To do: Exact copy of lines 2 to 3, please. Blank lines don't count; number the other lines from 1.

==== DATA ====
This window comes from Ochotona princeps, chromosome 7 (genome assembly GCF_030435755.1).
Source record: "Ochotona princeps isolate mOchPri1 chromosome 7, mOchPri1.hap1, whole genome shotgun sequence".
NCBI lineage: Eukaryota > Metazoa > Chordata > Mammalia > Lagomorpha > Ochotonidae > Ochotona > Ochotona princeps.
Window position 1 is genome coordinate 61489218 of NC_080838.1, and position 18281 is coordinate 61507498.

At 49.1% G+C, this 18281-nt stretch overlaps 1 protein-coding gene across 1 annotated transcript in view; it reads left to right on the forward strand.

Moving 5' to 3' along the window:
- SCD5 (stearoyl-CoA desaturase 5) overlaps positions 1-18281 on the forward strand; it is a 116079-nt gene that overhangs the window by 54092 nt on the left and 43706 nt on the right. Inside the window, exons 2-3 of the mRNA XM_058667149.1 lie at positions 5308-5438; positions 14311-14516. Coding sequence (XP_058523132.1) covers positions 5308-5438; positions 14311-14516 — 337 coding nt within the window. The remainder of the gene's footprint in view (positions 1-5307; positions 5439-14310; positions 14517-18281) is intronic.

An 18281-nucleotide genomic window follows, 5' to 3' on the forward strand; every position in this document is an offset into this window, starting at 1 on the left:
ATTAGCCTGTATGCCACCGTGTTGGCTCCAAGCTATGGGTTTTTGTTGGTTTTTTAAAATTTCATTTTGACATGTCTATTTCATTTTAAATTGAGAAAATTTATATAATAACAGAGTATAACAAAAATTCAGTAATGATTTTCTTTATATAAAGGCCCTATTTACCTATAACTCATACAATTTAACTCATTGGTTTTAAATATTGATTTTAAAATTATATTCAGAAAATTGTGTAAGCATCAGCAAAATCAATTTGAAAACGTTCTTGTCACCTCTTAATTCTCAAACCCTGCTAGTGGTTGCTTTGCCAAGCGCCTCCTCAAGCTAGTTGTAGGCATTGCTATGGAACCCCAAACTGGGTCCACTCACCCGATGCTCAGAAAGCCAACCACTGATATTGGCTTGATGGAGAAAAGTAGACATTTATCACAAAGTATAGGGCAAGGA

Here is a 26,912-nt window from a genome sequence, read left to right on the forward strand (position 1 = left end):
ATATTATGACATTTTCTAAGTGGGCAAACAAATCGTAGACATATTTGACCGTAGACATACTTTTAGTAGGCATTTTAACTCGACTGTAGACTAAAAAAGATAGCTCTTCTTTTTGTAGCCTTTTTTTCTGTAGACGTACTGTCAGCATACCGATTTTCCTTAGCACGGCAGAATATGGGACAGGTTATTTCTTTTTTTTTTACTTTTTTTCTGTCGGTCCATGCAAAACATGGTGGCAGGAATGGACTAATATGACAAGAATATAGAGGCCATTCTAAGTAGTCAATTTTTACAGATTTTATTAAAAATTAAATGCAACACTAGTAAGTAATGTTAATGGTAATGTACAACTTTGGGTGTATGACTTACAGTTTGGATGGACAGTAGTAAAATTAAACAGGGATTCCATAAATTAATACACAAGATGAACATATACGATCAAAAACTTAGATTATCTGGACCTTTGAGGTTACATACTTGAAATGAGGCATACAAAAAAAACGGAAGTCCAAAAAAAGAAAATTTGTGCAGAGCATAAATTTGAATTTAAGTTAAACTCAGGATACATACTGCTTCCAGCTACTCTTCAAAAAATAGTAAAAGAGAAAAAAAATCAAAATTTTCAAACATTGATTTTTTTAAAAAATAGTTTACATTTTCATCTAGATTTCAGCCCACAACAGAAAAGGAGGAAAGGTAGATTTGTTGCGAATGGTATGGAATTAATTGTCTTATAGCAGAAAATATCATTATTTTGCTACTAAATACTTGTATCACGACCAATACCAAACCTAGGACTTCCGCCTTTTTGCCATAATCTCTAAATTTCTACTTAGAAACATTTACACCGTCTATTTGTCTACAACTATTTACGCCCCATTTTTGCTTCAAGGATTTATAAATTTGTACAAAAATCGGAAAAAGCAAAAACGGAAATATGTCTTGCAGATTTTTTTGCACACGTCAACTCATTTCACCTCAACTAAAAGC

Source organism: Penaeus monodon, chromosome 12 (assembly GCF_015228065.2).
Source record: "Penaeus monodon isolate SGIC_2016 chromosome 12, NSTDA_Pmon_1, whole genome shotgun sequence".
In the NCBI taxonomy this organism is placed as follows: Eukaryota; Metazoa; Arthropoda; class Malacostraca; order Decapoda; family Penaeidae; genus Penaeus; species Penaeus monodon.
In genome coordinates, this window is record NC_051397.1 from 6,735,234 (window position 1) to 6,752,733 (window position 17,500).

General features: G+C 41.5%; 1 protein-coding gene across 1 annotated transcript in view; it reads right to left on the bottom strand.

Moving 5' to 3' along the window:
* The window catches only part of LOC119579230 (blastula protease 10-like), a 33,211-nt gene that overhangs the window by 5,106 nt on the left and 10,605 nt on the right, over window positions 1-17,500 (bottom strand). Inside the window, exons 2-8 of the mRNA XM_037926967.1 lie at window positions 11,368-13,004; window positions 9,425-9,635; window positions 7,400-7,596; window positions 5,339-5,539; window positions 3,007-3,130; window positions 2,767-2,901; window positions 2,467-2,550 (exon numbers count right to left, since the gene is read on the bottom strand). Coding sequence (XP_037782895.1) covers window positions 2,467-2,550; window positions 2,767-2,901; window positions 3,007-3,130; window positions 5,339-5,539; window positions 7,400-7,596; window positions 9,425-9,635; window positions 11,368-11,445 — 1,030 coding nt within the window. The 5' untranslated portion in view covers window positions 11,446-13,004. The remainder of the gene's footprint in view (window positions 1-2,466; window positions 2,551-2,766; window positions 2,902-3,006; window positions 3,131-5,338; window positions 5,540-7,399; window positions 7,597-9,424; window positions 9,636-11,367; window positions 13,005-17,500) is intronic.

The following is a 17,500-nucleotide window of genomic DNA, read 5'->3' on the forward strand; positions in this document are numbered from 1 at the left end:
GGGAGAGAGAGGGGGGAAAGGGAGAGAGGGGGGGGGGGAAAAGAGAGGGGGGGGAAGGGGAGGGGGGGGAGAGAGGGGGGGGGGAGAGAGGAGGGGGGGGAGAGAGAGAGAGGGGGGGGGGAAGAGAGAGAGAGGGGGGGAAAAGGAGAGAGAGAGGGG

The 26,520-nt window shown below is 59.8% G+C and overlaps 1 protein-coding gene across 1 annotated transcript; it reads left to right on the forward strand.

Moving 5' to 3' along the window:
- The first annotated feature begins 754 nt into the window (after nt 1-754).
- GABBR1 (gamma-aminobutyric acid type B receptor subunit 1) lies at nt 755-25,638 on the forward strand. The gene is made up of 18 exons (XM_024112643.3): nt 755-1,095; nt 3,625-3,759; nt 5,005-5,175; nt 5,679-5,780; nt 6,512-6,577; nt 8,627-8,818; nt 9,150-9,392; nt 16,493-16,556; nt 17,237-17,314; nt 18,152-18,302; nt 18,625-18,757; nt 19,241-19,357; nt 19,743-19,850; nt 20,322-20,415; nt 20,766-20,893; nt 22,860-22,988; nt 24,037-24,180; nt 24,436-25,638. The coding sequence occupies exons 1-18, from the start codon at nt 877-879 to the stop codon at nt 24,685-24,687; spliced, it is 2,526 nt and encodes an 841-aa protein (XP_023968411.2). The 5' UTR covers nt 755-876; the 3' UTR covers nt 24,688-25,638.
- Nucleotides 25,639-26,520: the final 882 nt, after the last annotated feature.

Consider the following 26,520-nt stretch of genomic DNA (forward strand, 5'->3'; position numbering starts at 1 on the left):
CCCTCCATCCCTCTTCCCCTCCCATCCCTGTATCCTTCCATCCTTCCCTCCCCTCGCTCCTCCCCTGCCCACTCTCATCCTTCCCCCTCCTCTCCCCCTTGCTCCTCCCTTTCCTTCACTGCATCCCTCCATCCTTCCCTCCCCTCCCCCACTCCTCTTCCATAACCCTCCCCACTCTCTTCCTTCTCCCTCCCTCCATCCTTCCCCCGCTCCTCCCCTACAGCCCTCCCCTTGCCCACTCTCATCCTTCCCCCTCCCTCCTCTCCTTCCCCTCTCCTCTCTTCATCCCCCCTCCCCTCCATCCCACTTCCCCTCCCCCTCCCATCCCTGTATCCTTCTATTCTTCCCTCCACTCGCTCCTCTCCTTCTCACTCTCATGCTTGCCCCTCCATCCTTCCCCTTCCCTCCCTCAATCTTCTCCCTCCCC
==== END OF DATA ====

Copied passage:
Source record: "Ochotona princeps isolate mOchPri1 chromosome 7, mOchPri1.hap1, whole genome shotgun sequence".
NCBI lineage: Eukaryota > Metazoa > Chordata > Mammalia > Lagomorpha > Ochotonidae > Ochotona > Ochotona princeps.